2bhealed's picture
2bhealed
Posts: 2084
Joined: Dec 2001

hi hoosier kitten,

Welcome to the club no one wanted to join! haha. Stage 3 lymph pos survivor of 2 yrs here.

If I can add to the book list:

A Cancer Battle Plan by Anne Frahm
Beating Cancer With Nutrition by Dr. Patrick Quillin

Check 'em out. They have helped me a lot.
Didn't do any chemo so I can't empathize with you but I can attest to the fact that it can take a long time to feel 'normal' again when healing from cancer. As far as concerned family goes....I have been on that side too as my sister had intestinal cancer. I think being the family member was harder but being the survivor has been more fearful....as in I have 5 kids (youngest being 3) and I need to stick around ya know?

Come to the chat room too. It's a great place to hang.

peace, emily

hoosier_kitten
Posts: 39
Joined: Aug 2003

Thank you Emily. These book suggestions are very helpful. Sometimes I feel very overwhelmed. Everyone here seems to know what they're talking about...I can't even tell you how many lymph nodes were removed! It all happened so quickly, didn't know what to ask. Altho I trust my drs without question, I find they don't offer information that you don't ask for. Does everyone else find this to be the case? Thanks all!

Rita

2bhealed's picture
2bhealed
Posts: 2084
Joined: Dec 2001

hi rita,
i questioned my doc lots but mostly I referred to books to learn about my cancer. The docs really don't tell you much. I found that I really needed to be my own patient advocate and find things out for myself. And yes, it is very overwhelming.
Look at your discharge papers from your surgery and it should tell you all you need to know about your lymphs and such. I found mine to be quite interesting. If you did not receive any then request them!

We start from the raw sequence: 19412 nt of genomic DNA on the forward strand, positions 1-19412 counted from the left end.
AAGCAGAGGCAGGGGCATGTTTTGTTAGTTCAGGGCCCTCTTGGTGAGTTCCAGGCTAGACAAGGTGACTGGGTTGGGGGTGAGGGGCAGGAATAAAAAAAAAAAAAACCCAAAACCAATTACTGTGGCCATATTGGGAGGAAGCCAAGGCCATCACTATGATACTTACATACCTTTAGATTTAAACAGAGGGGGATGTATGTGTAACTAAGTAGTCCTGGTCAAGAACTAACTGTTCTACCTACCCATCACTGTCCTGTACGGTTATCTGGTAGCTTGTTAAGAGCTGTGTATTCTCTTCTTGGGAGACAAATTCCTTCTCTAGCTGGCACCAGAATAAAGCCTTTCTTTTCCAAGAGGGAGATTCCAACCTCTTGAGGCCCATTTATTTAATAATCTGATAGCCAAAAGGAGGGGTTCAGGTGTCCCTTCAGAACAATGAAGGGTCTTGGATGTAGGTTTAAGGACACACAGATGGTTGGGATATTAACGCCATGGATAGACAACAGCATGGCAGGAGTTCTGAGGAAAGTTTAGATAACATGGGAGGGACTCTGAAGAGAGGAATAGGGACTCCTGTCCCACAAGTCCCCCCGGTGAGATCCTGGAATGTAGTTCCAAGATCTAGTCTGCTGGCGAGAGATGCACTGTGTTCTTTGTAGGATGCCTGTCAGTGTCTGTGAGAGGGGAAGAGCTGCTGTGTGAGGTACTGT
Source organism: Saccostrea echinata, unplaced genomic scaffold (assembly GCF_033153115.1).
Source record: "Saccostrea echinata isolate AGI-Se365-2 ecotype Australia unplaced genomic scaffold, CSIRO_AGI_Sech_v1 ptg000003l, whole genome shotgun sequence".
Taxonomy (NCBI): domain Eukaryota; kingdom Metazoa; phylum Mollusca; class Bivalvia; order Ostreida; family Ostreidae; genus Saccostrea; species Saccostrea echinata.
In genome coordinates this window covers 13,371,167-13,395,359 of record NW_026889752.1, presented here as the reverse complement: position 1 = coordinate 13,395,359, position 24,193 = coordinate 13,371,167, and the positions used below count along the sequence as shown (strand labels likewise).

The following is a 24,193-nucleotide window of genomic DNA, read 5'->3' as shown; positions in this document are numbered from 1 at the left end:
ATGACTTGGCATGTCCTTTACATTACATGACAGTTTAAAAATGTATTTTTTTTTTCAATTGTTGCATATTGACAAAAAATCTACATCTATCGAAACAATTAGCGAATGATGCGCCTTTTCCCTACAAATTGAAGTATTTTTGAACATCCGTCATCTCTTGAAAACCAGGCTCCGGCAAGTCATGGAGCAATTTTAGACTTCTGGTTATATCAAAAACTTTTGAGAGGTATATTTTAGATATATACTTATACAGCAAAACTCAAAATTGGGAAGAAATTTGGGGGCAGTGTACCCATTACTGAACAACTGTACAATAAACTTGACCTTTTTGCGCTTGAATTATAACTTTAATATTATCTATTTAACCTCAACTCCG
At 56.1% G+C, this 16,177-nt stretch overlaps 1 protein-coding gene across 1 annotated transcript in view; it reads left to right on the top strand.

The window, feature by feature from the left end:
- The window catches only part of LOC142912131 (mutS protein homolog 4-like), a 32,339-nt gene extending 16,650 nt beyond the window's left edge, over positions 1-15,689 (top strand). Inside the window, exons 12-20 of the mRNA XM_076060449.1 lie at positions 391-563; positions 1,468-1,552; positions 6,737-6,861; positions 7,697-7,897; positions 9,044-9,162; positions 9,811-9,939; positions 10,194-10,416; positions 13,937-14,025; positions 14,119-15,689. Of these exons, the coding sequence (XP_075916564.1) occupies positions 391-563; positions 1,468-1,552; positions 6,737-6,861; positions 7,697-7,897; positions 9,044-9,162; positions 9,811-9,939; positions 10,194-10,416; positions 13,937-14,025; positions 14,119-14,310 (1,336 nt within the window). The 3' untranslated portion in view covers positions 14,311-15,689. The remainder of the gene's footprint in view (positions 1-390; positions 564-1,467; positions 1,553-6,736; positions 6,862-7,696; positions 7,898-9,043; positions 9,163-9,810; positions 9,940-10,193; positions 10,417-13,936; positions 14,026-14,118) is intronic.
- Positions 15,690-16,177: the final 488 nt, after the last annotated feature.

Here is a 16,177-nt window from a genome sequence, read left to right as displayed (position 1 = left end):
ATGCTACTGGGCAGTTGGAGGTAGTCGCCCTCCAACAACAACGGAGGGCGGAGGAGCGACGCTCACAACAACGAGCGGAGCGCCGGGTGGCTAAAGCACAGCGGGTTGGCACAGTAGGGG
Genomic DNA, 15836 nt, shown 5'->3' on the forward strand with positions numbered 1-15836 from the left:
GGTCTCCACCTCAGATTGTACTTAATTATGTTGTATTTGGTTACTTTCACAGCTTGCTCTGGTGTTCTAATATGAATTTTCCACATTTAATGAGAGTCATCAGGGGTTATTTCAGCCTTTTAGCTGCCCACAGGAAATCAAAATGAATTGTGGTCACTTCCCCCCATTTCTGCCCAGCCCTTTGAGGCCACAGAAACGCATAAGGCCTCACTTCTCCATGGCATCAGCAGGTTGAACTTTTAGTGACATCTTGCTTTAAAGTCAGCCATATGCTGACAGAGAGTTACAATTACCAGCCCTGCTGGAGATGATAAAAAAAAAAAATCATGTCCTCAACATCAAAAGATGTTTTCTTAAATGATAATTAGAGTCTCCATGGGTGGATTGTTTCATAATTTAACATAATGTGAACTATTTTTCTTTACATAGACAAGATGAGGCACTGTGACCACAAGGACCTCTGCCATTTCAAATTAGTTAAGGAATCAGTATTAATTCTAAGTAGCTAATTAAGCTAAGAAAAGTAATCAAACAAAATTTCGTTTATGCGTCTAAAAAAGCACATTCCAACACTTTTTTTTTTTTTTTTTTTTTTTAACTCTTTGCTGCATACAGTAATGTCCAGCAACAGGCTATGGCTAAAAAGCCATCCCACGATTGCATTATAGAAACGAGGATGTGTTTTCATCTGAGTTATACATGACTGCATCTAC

I do not trust my doctors without question since they are human and prone to error as we all are. And you'll find that different docs come up with different info.

I seeked alternative care and info from Naturopathic doctors and believe me they had very different info than my oncologists. I picked the brain of many different sources to come to my decisions on my treatment.
Hang in there. You'll be a pro in no time!

peace, emily

spongebob's picture
spongebob
Posts: 2600
Joined: Apr 2003

Hi again, Rita -

You know, I hate to say it but emily is right-on about the docs (just kidding, emily!). I like to think of my docs as consultants. We are a team working on the same problem. If I don't like what one of them is telling me, or if it seems counter-intuitive, I make him or her show me where s/he got that info or what led to that conclusion/recommendation. I hold them accountable for what they say (of course, the fact that I am senior in rank to a lot of my docs helps bolster my ability to do that!) Seriously, though, so many folks have the notion that whatever the doctor says is gospel - and it isn't. There are often LOTS of ways to achieve the same end-state and there are often lots of end-states to choose from. Work with your doctors to pick whcih one you want and how YOU want to get there. emily forwent chemo and she's doing great. I said "bring on the drugs" and I'm doing well.

I don't mean to sound down on docs, I just recognize that they are human, and, as such, they are subject to the same old issues that haunt the rest of us in the human race.

Have a great day!

- SpongeBob